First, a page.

# How does Python's pycrypto library generate primes?

The pycrypto library in Python can generate random n-bit prime numbers. The syntax I use is as follows:

from Crypto.Util import number
number.getPrime(2048)


The above functions has a very impressive performance and returns primes with a very small delay. What is the process used to generate such large primes in such short time periods in this function?

## 1 Answer

The documentation is not directly telling the algorithm. One can check from the source code. getPrime uses isPrime and that calls the Rubin-Miller Primality test.

• getPrime generates a random odd number $$\texttt{N}$$ and calls isPrime

number=getRandomNBitInteger(N, randfunc) | 1
while (not isPrime(number, randfunc=randfunc)):
number=number+2

• isPrime first checks for evenness and for pre-calculated Sieve primes. It may be a prime in the Sieve or divisible by one of them. If none of the cases, then Rabin-Miller test is performed.

The Probability: The returned value of getPrime, if a probable prime, then the probability is given by $$1 - \frac{1}{4^k}$$

The Number of iterations: The Library defines

false_positive_prob=1e-6


calculates the $$k$$ by

k = int(math.ceil(-math.log(false_positive_prob)/math.log(4)))


and from this, the number of iteration in the library is $$k=10$$

The Complexity: If modular exponentiation by repeated squaring is used then the complexity is $$\mathcal{O}(k \log^3 n)$$ where $$k$$ is the number of iterations to test that determines the probability.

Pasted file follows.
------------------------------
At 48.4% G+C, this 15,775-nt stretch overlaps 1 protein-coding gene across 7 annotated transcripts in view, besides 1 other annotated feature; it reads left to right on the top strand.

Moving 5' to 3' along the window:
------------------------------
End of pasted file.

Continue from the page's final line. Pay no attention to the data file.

• This answer feels slightly incomplete. It doesn't mention what isPrime gets run on in the first place (a randomly sampled $n$ bit number). – puzzlepalace Feb 5 at 18:46
• This generates a prime with a bias: the probability of a prime being selected grows linearly with how far above the previous prime it is. – fgrieu Feb 5 at 19:55
• @fgrieu this is due to the library's design or Rabin-Miller? – kelalaka Feb 5 at 20:01
• @kelalaka: this is due to moving to the next candidate prime with number=number+2, rather than drawing a new random number, or moving to the next one with a more sophisticated procedure. – fgrieu Feb 5 at 20:07
• @fgrieu assuming that getPrime succeeds after considering a relatively small number of candidates (say, no more than 10^100) it means the process selects a prime from the region between a truly random x and x+2*10^100. For 2048 bit numbers, that's pretty much a uniform distribution, as the relative bias is 2*10^100 / 2^2048 ≈ 10^-516 ≈ 0. A much more serious issue is the 10^-6 possibility of false positives. – Peteris Feb 5 at 20:56